# Binary Tree Height

I need a general formula to calculate the minimum height of the binary tree and the maximum height of the binary tree. (not the binary search tree)

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You're going to need to be more specific. – Amber Dec 23 '09 at 6:56

## 7 Answers

First there may be some difference as to how computer science calculates the height of a tree, versus the way height is determined in discrete mathematics (graph theory), this may be due to the existence of data at any one node (or vertice), while in mathematics, its a pure theory approach.

So maybe its best you clarify which one you need.

In discrete mathematics, trees are classified as m-ary trees, so a bin-ary tree is a 2-ary tree. Also at any given height, there can be at most 2^h = L (leaves). This is important to notice, since it confirms that the root is at height zero, hence 2^0 = 1 leaf...1 vertice...the root.

So given n vertices, the height of a tree is given by the formula n = 2^( h + 1 ) - 1

Since you are looking for h, you have to take the log2 of both sides of the formula n = 2^( h + 1 ) - 1

For a full binary tree, the max height is log2( n + 1 ) = log2( 2^( h + 1 ) ) this equals ceiling( log2( n + 1 ) - 1 ) = h

For a non-full binary tree, the max height = ( n - 1 ) therefore if you have n vertices, the root must be subtracted to get the max height, because of the previous formula above (2^h = L)

For min heights, extrapolate from the above rules.

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If you have N elements, the minimum height of a binary tree will be log2(N)+1.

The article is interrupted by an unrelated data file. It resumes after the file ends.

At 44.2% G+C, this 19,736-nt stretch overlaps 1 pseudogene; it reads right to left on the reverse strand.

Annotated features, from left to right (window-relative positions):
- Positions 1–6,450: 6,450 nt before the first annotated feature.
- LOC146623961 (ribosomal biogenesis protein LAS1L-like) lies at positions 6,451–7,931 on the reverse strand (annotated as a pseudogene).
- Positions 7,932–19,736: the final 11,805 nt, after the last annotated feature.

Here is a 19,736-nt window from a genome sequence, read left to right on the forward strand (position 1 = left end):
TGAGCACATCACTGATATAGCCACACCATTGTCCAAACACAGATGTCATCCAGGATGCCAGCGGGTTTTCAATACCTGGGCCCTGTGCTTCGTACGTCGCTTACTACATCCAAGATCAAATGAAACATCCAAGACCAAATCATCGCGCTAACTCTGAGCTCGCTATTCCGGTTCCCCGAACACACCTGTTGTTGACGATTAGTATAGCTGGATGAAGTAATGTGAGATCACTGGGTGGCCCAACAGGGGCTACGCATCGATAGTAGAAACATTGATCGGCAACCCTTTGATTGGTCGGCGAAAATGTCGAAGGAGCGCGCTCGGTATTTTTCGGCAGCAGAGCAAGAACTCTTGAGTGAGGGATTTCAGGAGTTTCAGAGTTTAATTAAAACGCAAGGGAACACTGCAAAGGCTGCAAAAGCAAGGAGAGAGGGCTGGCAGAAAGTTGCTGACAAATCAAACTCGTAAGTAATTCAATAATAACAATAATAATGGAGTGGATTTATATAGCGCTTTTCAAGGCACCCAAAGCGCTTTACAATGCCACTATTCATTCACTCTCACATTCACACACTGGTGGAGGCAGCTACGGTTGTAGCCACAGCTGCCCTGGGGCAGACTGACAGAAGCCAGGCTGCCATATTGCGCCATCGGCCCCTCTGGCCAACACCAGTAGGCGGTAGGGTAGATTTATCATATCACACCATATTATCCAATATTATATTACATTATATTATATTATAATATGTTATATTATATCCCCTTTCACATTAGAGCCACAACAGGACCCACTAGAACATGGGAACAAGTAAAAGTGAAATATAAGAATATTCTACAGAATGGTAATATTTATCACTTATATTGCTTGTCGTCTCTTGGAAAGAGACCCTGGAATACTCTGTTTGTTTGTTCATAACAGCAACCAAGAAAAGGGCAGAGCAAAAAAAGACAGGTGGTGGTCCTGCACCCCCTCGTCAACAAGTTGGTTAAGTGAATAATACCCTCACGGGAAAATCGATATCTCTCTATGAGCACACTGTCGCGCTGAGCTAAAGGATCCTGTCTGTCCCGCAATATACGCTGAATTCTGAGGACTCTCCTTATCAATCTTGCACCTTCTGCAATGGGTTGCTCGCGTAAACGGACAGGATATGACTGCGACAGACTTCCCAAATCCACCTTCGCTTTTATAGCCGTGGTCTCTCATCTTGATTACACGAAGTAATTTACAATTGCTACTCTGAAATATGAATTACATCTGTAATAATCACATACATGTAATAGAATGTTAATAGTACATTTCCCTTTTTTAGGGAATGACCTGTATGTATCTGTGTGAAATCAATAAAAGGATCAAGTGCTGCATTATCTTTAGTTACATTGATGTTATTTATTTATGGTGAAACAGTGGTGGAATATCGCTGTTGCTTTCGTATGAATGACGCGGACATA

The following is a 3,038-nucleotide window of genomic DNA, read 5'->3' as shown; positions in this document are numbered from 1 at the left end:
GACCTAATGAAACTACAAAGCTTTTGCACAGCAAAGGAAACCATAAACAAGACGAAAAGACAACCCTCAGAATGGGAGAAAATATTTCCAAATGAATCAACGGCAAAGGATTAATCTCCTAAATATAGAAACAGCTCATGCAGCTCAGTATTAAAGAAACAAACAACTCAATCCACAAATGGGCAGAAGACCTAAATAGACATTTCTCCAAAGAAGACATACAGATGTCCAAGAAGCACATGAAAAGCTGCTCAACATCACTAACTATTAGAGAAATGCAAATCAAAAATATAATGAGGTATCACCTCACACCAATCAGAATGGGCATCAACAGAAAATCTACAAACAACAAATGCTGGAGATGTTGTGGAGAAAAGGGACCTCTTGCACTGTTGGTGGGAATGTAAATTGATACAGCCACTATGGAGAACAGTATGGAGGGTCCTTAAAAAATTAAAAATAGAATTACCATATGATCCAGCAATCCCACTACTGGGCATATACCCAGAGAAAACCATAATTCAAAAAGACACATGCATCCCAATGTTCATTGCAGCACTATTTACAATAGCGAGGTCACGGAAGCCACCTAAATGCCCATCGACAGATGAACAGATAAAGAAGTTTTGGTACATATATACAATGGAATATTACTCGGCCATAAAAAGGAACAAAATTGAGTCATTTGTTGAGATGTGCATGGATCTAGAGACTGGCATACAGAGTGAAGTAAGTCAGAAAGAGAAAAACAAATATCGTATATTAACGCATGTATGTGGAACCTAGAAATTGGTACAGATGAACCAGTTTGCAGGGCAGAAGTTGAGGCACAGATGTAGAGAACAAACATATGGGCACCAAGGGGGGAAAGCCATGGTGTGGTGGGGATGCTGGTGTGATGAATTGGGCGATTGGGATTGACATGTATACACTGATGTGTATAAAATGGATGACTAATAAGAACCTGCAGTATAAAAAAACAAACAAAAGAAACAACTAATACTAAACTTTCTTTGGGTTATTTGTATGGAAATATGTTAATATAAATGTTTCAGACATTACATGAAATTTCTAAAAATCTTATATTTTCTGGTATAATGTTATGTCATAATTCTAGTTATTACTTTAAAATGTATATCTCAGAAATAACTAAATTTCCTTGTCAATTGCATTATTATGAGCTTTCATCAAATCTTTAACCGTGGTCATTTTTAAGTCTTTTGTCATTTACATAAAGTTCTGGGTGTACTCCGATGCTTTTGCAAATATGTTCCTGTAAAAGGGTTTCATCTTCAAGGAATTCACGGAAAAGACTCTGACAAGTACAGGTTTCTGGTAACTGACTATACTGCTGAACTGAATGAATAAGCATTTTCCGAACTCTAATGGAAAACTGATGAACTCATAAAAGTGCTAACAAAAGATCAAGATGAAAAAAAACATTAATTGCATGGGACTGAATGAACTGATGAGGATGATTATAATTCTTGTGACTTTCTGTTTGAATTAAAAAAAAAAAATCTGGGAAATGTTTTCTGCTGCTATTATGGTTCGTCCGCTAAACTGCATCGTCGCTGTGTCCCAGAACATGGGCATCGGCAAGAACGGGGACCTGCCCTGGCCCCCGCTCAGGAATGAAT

For a full binary tree, the maximum height will be N/2.

For a non-full binary tree, the maximum height will be N.

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N - number of nodes.
H - height of the binary tree.

Complete Binary Tree:
Then, with H height N would lie between:

``````2^H <= N <= (2^(H+1) - 1)
``````

Thus, solving this inequality; we get :

``````H <= lg(N)  and  H >= (lg(N+1) - 1)
``````

Hence we finally get:

``````H = floor( lg(N) ) = ceil( (lg(N+1) - 1) )   //as H is integer
``````

(lg : log base 2)

Binary Tree (not necessarily complete):

``````Max height = N;

Min Height = floor( lg(N) ) = ceil( (lg(N+1) - 1) )
``````

We get minimum height when binary tree is complete.

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Think about how the structure of the tree can change.

For example, if the tree is completely unbalanced then this is the worst case - each node will have exactly one child. In the best case, the tree is completed balanced, and each node has two children.

Since it sounds like homework, I'll leave it there.

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The max height is n and the min height (IE a perfect binary tree) is the (log base 2( n + 1)) - 1

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The min height is from the formula n=2^(h+1)-1 just solve for h. – Jeff Beck Dec 23 '09 at 7:09

The minimum height is h=ceiling( log(n+1)/log(2) -1) for any binary tree.

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If a root can have any number of leafs up to 2 (0,1,2) then:

• The max height is n-1. This is the case when your tree has only one leaf. No node has more than one branch.
• The min height is [log2(n)] where [x] is the integer part of x.

In order to obtain a minimal height every root must have as many branches as possible. In this case you'll notice that for n=1, height=0 ; for n=2 to n=3, height=1; for n=4 to n=7, height=2 ; for n=8 to n=15, height=3 etc.

You can thus notice that, for every n, there exists a p such that:

2^p <= n < 2^(p+1) and p=height, so height = [log2(n)]

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